500 million year old mud and clay

In my last blog I started to write about Alum Shale and more specifically about the Alum Shale of southernmost Sweden, which is about 500 million years old. It is fascinating that geologists can read these old rocks and reconstruct when, where and how these sedimentary layers formed originally, how they were transformed into rocks and how many deep burial phases these rocks had experienced. But it is even more surprising that a Quaternary geologist (me) suddenly finds such old rocks so very interesting. But then geology is geology, and the only differences are time and the environment in which the sediments were deposited.

Geologists from Lund University and from the Geological Survey of Sweden have done a great amount of work to reconstruct the depositional environment of the Alum Shale and its underlying and overlying rocks. To make these reconstructions, they worked on outcrops, but also with a number of deep drill cores, which were analysed using different techniques. The drill cores helped estimating the thickness of the Alum Shale and showed the contacts between the underlying sandstone and the overlying shale and limestone.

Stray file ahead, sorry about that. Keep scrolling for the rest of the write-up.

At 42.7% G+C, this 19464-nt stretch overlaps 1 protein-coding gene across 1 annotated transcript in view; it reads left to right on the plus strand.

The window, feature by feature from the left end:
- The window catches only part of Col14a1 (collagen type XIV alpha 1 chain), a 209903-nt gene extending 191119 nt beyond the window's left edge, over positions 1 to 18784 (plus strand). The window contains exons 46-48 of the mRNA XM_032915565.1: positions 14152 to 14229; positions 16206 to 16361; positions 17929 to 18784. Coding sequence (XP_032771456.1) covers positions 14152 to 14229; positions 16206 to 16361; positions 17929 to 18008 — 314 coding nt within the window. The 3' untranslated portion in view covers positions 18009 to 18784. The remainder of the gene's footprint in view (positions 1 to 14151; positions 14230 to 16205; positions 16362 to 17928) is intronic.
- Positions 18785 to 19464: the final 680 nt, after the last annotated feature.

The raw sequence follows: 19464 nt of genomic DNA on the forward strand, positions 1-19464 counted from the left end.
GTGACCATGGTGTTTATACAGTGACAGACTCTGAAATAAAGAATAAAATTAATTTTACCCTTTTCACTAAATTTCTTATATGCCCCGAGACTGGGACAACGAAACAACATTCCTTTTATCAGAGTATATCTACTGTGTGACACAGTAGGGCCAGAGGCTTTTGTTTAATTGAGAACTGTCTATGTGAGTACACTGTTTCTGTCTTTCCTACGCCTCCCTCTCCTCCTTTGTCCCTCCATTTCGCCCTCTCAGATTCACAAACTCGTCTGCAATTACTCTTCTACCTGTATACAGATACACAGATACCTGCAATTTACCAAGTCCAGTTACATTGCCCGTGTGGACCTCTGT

The first drill cores, Andrarum-1 and Andrarum-2 were made in the years 1941-1942 and were later complemented by core Andrarum-3. Ahlberg and co-authors (2009) describe this latter drill core in detail and also provide a good description of what the Alum Shale looks like. During the years 2009-2010, several new boreholes were drilled by Shell: Lövestad A3-1, Oderup C4-1 and Hedeberga B2-1, plus Fågeltofta-1, Flagabro-1, Gislövshammar-1 and Gislövshammar-2. Some of these were examined as part of a MSc thesis by Eriksson (2012), are for example summarized in Calner & co-workers (2013) and in Schovsbo & co-workers (2015; DOI: 10.3997/2214-4609.201413170), among many other publications.

Figure 2 in Eriksson (2012) – Map of parts of the Province of Skåne in southernmost Sweden showing the location of boreholes drilled since 1941. The Series 2 refers to the sandstone underlying the Alum Shale and Series 3 is the actual Alum Shale.

But what exactly is the Alum Shale? It is a dark grey to black laminated mudstone and shale that contains strongly smelling carbonate lenses (a really smelly stinkstone – imagine rotten eggs, but much worse). These latter formed during early diagenesis, i.e. when the mud and clay started to turn into rocks. The mudstones and shales, which are up to 100 m thick in southern Sweden, are rich in organic matter, in pyrite (an iron sulfide), phosphate and in trace elements.